Look at any product you buy, and chances are it will come with some kind of manual. Maybe it’s a one page quick reference guide. Maybe it’s a DVD instructional video. Maybe it’s a giant tome that cost some poor section of forest its life. The point being, that product came with documentation that tells you how to get the most out of the thing you just bought.
Companies don’t create this documentation out of boredom. It costs money to have a technical writer on staff. It takes time and money to print and bind a book, or setup a studio and shoot an instructional video. If the company could cut those costs and apply the savings to the bottom line, it would. So, why would they go through this effort?
Why write documentation?
As someone involved in a small business, I’m close to the products we produce and sell. Swimming around in my head is a sea of one-off customizations, tweaks, or first-time creations. Many of those machines had to have some additional documentation and training for the customers. As the guy who writes the manuals, let me say, it’s not necessarily a fun process.
Imagine you’re Iron Chef Bobby Flay. You’re going to teach someone how to make a simple hamburger and french fries from scratch. You have so many years of experience in the kitchen that you’ve forgotten more than most people ever learn. You don’t have to think about firing up the grinder attachment on the stand mixer to grind your beef. Need some tomato slices? Whip out the mandoline slicer, or just pull out the trusty chef’s knife and slice one up in 10 seconds or less. But, you’re not making the dish. You’re teaching someone else how to do it. You have to stop and think about every little step you take, what could go wrong, and make sure it’s perfectly clear to the student what they need to do.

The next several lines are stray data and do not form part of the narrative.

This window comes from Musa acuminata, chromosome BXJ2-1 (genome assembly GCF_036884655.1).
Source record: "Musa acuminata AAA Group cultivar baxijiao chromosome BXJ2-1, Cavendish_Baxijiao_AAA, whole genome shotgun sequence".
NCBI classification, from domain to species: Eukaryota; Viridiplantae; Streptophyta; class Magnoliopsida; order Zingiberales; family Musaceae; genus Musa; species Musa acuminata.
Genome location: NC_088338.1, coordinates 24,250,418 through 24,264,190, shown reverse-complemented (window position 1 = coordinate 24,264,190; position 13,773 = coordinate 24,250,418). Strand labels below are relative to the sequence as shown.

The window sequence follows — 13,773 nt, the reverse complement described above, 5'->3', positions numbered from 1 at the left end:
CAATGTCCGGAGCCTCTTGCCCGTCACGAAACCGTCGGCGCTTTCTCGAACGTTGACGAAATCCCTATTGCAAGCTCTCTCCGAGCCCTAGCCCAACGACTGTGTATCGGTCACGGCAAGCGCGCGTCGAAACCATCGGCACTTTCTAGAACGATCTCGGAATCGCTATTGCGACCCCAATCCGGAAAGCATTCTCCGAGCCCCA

The same thing happens when writing a manual for a product. You have to selectively forget everything you know and approach the device with fresh new eyes. You have to write down every key press, setting change, machine movement, AND you should explain WHY you’re pressing that button, changing that setting, and moving that piece. It’s a slow, tedious, time-consuming, mind-draining process. Then, to make sure you haven’t missed anything, you need to bring someone in to check your work. This testing and revision process can go on for quite a while.
All of this, in the (sometimes futile) hope that the end-user will consume the documentation you have provided and get the most out of the product you’ve built. When they do, it’s great. When they don’t, you get the phone call asking “Why isn’t this working?” and what’s one of the first questions that gets asked in response? “Did you read the manual?” Why do we have to ask that question? Because often, the answer is right there in the documentation that was provided.
To conclude my semi-rant, I’ll admit nothing is perfect. We’ve had revisions to manuals because of a missing step or some seemingly innocuous typo. But, for the most part, the manual is a key part of the product. So give it the respect it deserves and read it.